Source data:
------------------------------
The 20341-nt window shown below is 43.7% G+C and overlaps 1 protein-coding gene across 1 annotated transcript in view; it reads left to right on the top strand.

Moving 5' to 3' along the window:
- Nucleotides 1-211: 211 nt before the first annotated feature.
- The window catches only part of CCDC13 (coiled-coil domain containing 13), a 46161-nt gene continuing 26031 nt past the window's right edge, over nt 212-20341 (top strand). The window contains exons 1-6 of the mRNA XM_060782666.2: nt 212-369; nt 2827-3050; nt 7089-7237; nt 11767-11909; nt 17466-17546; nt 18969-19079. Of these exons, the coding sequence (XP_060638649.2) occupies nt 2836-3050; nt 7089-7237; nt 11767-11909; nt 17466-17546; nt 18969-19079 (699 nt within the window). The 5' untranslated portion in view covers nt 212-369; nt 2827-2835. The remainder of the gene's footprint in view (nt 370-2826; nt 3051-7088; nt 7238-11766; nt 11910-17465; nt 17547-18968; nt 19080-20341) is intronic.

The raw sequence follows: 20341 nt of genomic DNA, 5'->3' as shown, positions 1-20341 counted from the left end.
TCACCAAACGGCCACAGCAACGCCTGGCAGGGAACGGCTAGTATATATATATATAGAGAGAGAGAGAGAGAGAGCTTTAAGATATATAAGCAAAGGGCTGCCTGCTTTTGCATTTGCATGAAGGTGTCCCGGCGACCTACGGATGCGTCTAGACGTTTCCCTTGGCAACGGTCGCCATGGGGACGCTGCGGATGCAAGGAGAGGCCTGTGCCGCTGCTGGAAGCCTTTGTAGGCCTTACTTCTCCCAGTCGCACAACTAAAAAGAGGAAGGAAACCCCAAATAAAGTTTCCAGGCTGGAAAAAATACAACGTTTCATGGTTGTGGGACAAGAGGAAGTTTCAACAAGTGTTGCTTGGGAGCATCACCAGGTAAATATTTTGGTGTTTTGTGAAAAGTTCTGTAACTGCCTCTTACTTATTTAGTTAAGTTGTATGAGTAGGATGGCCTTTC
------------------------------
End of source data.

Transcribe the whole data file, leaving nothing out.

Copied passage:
The 20341-nt window shown below is 43.7% G+C and overlaps 1 protein-coding gene across 1 annotated transcript in view; it reads left to right on the top strand.

Moving 5' to 3' along the window:
- Nucleotides 1-211: 211 nt before the first annotated feature.
- The window catches only part of CCDC13 (coiled-coil domain containing 13), a 46161-nt gene continuing 26031 nt past the window's right edge, over nt 212-20341 (top strand). The window contains exons 1-6 of the mRNA XM_060782666.2: nt 212-369; nt 2827-3050; nt 7089-7237; nt 11767-11909; nt 17466-17546; nt 18969-19079. Of these exons, the coding sequence (XP_060638649.2) occupies nt 2836-3050; nt 7089-7237; nt 11767-11909; nt 17466-17546; nt 18969-19079 (699 nt within the window). The 5' untranslated portion in view covers nt 212-369; nt 2827-2835. The remainder of the gene's footprint in view (nt 370-2826; nt 3051-7088; nt 7238-11766; nt 11910-17465; nt 17547-18968; nt 19080-20341) is intronic.

The raw sequence follows: 20341 nt of genomic DNA, 5'->3' as shown, positions 1-20341 counted from the left end.
TCACCAAACGGCCACAGCAACGCCTGGCAGGGAACGGCTAGTATATATATATATAGAGAGAGAGAGAGAGAGAGCTTTAAGATATATAAGCAAAGGGCTGCCTGCTTTTGCATTTGCATGAAGGTGTCCCGGCGACCTACGGATGCGTCTAGACGTTTCCCTTGGCAACGGTCGCCATGGGGACGCTGCGGATGCAAGGAGAGGCCTGTGCCGCTGCTGGAAGCCTTTGTAGGCCTTACTTCTCCCAGTCGCACAACTAAAAAGAGGAAGGAAACCCCAAATAAAGTTTCCAGGCTGGAAAAAATACAACGTTTCATGGTTGTGGGACAAGAGGAAGTTTCAACAAGTGTTGCTTGGGAGCATCACCAGGTAAATATTTTGGTGTTTTGTGAAAAGTTCTGTAACTGCCTCTTACTTATTTAGTTAAGTTGTATGAGTAGGATGGCCTTTC